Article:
25 March 2024

Women’s state pension campaigners press for urgent vote by MPs on compensation

25 March 2024

An open letter urging a vote by MPs on compensation for women affected by state pension changes has been sent to House of Commons Leader Penny Mourdant.

The letter has been signed by 28,000 people, according to the Women Against State Pension Inequality (Waspi) campaign, with signatures having been gathered from supporters via change.org.

Last week, the Parliamentary and Health Service Ombudsman (PHSO) took the “rare but necessary” decision to ask Parliament to intervene over complaints around how state pension changes were communicated.

The letter from the Waspi campaigners says “the Commons must urgently have the opportunity to debate and vote” on compensation proposals.

The ombudsman investigated complaints that, since 1995, the Department for Work and Pensions (DWP) has failed to provide accurate, adequate and timely information about areas of state pension reform.

The 1995 Pensions Act and subsequent legislation raised the state pension age for women born on or after April 6 1950.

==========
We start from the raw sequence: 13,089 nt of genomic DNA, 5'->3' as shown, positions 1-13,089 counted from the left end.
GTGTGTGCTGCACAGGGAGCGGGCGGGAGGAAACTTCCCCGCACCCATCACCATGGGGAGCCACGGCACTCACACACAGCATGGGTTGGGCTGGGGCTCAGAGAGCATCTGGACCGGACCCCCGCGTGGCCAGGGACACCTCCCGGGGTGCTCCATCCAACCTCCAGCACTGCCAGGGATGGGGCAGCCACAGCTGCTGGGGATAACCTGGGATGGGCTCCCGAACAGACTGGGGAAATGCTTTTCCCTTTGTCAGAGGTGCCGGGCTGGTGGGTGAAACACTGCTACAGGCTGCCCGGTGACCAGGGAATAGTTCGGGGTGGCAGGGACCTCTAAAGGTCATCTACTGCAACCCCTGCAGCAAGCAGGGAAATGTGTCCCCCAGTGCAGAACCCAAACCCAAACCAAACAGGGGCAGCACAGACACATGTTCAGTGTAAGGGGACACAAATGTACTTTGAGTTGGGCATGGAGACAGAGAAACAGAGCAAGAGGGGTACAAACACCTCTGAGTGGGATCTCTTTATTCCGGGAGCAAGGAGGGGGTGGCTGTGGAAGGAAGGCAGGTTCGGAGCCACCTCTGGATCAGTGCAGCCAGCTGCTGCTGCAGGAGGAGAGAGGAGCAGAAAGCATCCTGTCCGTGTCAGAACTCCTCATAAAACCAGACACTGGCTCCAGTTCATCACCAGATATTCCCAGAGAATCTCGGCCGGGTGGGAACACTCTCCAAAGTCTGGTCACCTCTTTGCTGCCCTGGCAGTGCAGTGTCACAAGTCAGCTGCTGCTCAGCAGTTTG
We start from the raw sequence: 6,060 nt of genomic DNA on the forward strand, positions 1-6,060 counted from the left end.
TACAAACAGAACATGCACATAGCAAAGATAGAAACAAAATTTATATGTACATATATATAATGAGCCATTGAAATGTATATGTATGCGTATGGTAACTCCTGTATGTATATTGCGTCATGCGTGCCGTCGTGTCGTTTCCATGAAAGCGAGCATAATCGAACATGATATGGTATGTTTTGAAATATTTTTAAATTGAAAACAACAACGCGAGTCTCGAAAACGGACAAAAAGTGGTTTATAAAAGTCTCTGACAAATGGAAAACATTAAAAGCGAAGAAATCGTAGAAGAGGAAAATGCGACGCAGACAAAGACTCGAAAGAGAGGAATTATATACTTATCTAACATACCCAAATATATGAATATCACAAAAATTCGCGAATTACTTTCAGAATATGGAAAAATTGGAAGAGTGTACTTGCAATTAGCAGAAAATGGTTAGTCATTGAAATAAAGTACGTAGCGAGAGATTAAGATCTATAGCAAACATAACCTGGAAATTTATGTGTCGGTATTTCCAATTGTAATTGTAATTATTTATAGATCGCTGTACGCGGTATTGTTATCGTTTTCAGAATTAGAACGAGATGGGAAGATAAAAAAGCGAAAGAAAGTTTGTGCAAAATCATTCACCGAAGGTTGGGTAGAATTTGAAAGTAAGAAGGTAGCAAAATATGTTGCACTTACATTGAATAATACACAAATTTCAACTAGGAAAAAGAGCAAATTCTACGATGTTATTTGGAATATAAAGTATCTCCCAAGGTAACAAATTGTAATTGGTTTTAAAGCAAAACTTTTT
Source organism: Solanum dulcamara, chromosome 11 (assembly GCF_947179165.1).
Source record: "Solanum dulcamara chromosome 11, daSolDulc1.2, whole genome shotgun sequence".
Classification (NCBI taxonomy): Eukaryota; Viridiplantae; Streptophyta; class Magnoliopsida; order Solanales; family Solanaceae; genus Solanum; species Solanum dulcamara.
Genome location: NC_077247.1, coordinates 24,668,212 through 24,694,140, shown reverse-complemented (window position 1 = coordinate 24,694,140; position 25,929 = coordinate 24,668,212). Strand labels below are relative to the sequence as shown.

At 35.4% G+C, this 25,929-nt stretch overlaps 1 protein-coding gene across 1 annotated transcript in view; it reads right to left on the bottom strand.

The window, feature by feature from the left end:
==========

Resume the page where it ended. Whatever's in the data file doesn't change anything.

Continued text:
The ombudsman has asked Parliament to identify a mechanism for providing appropriate remedy for those who have suffered injustice.

The report issued last week said: “We think this will provide the quickest route to remedy for those who have suffered injustice because of DWP’s maladministration.”

Waspi chairwoman Angela Madden said: “Now that the ombudsman has made such a clear ruling on maladministration, it is up to Parliament to determine the compensation package. But MPs can only do that if the Government makes time for the necessary debates and votes in the Commons.”

Conservative MP and co-chairman of the State Pension Inequality for Women All-Party Parliamentary Group (APPG) Peter Aldous said: “These millions of women worked, cared for families, and supported communities all their lives. They deserve the dignity of fast compensation.”

Liberal Democrat work and pensions spokeswoman Wendy Chamberlain said: “The ombudsman report must now be enacted.”

Speaking to broadcasters over the weekend, Chancellor Jeremy Hunt denied pushing the decision aside for a future administration to deal with.

He said the issue is “genuinely more complicated” than others in which compensation has been promised.

The ombudsman’s report last week has suggested that compensation at level four, ranging between £1,000 and £2,950, could be appropriate for each of those affected.

Compensating all women born in the 1950s at the level four range would involve spending between around £3.5 billion and £10.5 billion of public funds, the report said, adding “though we understand not all of them will have suffered injustice”.

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